The Indian Coast Guard has seized a Pakistani boat that had reportedly strayed into Indian waters on Sunday (2 September). There were nine crew members on board the vessel, which was moving towards the western coast of Gujarat. The move has come as tensions are high over cross-border incidents.

Indian forces said that its vessel, Samudra Pavak, caught the Pakistani ferry, which appeared to be a fishing boat, at about 10.15am local time (5.30am BST). Preliminary investigations revealed that the crew members were fishermen, but officials are probing the matter further.

"In the prevailing security scenario, wherein enhanced vigil with [the] deployment of ships and aircraft by the Indian Coast Guard is being exercised off the Gujarat coast," said the Indian Coast Guard.

Indian authorities have beefed up security in the last few days after its military claimed to have conducted a major "surgical strikes" in Pakistan-administered Kashmir. The Indian navy has already deployed ships and aircraft to increase surveillance in border regions – both land and waters.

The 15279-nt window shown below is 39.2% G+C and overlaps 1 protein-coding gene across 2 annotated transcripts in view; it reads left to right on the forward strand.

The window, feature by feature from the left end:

Meanwhile, Pakistan had denied that any "surgical strikes" had taking place in its territories and labelled them as "cross-border firing" by Indian forces. However, top leaders in Islamabad have heaped scorn on India over the incident.

In its latest, the Pakistani army has yet again challenged India's claim on carrying out surgical strikes. After taking a group of about 40 journalists to visit the Islamabad-controlled Kashmir region, Director General of the Inter-Services Public Relations Lieutenant General Asim Bajwa told reporters: "Escalation and war mongering do not suit anyone. We neither escalated nor want to increase tensions; all the war rhetoric has been from the Indian side." He added that there was no "signature of any surgical strike" taking place.

India Coast Guard Pakistan boat
A file photo of Indian Coast Guard in action Shailesh Andrade/Reuters

On 29 September, India said multiple positions, used as "terror launch-pads" were struck by its forces as a pre-emptive counter-terror operation. The Indian army said Islamists were preparing to infiltrate the country in the coming days and the anti-terror campaign was meant to prevent them from mounting attacks. This also came as a response to the previous extremist attack on an army headquarters in Uri, Kashmir – which claimed the lives of 19 Indian soldiers.